LEWES, the county town of East Sussex, straddles the River Ouse as it carves a gap through the South Downs on its final stretch to the sea. Though there's been some rebuilding, the core of Lewes remains remarkably good-looking: replete with crooked older dwellings, narrow lanes – or "Twittens" – and Georgian houses. The High Street is still dominated by the eleventh-century priory and castle (Tues– Sat 10am–5.30pm, Sun & Mon 11am–5.30pm; closed Mon in Jan; winter closes at dusk; £4.70) built here after the Norman Conquest. With some of England's most appealing chalkland close by and numerous traces of its long history still visible, Lewes is a worthwhile stopover on any tour of the Southeast – and an easy one, with good rail connections with London and along the coast.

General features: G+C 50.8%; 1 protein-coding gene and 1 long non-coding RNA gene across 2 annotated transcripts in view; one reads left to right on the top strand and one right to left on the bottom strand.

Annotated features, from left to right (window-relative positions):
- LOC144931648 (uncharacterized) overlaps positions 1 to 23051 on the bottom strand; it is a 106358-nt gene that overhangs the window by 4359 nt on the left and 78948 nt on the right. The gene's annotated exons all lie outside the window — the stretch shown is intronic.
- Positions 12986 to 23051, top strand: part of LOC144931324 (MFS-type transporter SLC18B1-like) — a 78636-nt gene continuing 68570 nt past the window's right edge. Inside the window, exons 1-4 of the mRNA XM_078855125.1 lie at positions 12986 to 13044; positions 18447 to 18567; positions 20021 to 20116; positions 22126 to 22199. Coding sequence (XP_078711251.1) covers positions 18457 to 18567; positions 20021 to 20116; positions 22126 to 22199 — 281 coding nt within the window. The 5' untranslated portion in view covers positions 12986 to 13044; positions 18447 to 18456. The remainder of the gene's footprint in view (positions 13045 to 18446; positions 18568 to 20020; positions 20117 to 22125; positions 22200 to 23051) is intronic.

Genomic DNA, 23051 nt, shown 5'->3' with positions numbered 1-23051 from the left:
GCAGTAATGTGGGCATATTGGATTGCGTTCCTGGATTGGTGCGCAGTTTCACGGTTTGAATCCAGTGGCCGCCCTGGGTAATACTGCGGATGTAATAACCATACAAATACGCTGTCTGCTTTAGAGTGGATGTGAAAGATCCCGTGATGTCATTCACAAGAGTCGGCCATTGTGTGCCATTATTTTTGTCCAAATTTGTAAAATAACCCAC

The town is also famous for its unique Bonfire Night celebrations. Each November 5, while the rest of Britain lights small domestic bonfires to commemorate the 1605 foiling of a Catholic plot to blow up the Houses of Parliament, Lewes puts on a more dramatic show, whose origins lie in the burning of seventeen Protestant martyrs here in 1556, at the height of Mary Tudor's militant revival of Catholicism. Bonfire societies dress up in traditional costumes and parade up to the Downs where effigies of Guy Fawkes and the pope are burned alongside contemporary, but equally reviled, figures such as chancellors of the exchequer and prime ministers.